Alongside the idea that you cannot fight fire with fire, exists the idea that you must extend tolerance towards those who despise and loathe you in order to make any ground. You need to love your oppressor in order to get them on your side (implying you wish this anyway). Tolerance breeds acceptance and thus, you must play nice with those who wish you dead and gone. You absolutely have to play nice or risk being the single person who brings the entire movement down. We treat people like Jenga blocks, one wrong move and everything you’ve worked for to get ahead is gone.
This is a simplification to damaging degrees. It implies that the reactions of one person represent the entire group and that for oppression to be gone, one must be tolerant and accepting of said oppression. You are in the spotlight at all times. Every move you make must be calculated or else, not only do you lose, you bring everyone else under your banner with you, whether they are actually with you or not. One wrong step and your entire label is tainted. It all comes down to you. Don’t rock the boat, or else you’ll cause everyone to drown. You must nod you head and bow to the status quo, hoping if you dance well enough, you will be granted a token of basic humanity, if they even see you as human at all.
CW: Mentions of rape, murder, harassment, and assault.
Continue reading “On Tolerating Hate”
Humans, by nature, are imperfect. In fact, human is almost synonymous with imperfection. However, minorities are held to the idea of perfect. They must be poised, well-spoken, and perfect, down to their very person, at all times. They are expected to be willing to educate at a moments notice, willing to engage, and willing to explain. They must be a single example of the perfect model of who they and others like them can be. They must be able to be put on a pedestal for others to admire and aspire to. Of course, these ideals are always created and upheld by the majority.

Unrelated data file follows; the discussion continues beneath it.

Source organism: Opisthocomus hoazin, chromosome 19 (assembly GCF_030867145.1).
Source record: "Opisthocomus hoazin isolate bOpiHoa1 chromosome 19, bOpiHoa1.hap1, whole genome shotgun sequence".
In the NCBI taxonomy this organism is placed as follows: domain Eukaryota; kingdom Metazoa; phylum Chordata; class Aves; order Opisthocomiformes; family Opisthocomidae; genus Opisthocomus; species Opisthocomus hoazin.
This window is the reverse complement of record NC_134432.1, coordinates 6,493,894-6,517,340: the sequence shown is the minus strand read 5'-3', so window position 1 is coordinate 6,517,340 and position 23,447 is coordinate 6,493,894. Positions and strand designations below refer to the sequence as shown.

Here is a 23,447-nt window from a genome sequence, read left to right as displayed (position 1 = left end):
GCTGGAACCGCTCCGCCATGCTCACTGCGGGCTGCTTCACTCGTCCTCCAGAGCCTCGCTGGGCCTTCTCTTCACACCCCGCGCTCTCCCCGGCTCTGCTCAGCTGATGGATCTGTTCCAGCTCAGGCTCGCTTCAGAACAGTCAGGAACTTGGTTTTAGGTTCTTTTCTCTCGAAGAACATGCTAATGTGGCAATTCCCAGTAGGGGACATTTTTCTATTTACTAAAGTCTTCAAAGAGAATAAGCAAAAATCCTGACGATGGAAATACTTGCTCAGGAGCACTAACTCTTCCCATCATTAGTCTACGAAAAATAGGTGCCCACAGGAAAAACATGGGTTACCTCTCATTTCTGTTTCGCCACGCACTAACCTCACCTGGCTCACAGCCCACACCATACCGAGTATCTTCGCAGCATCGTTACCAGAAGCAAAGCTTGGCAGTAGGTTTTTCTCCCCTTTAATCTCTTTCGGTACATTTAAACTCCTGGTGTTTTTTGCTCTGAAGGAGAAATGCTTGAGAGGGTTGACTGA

I can only speak on this from a trans/cis perspective, however it seems to be something that is pervasive among other marginalized groups. However, I will not be speaking on this for obvious reasons. I will be focusing on standards and ideals imposed on trans people, trans lives, and trans narratives from here on out.
Continue reading “I Am Not Your Poster Child”
Or at least, most self-proclaimed allies…from a trans* perspective.
Ally is not a title you claim. Being an ally is an action. Being an ally is something you do, always. It is not a label, as much as it is an action of supporting a community. You do not simply get to make a statement and leave it at that. Being an ally is something that is given to you by the group that you are claiming allyship with. It is not a badge. It is not a get out free card. It does not prevent you from being problematic, incorrect, or an issue. An LGBT ally can still be homophobic, biphobic, or trans*phobic. An ally’s place is to listen and learn, while amplifying the voices of the group they are aligned with. An ally is to never speak for, above, or against, the group they are an ally for.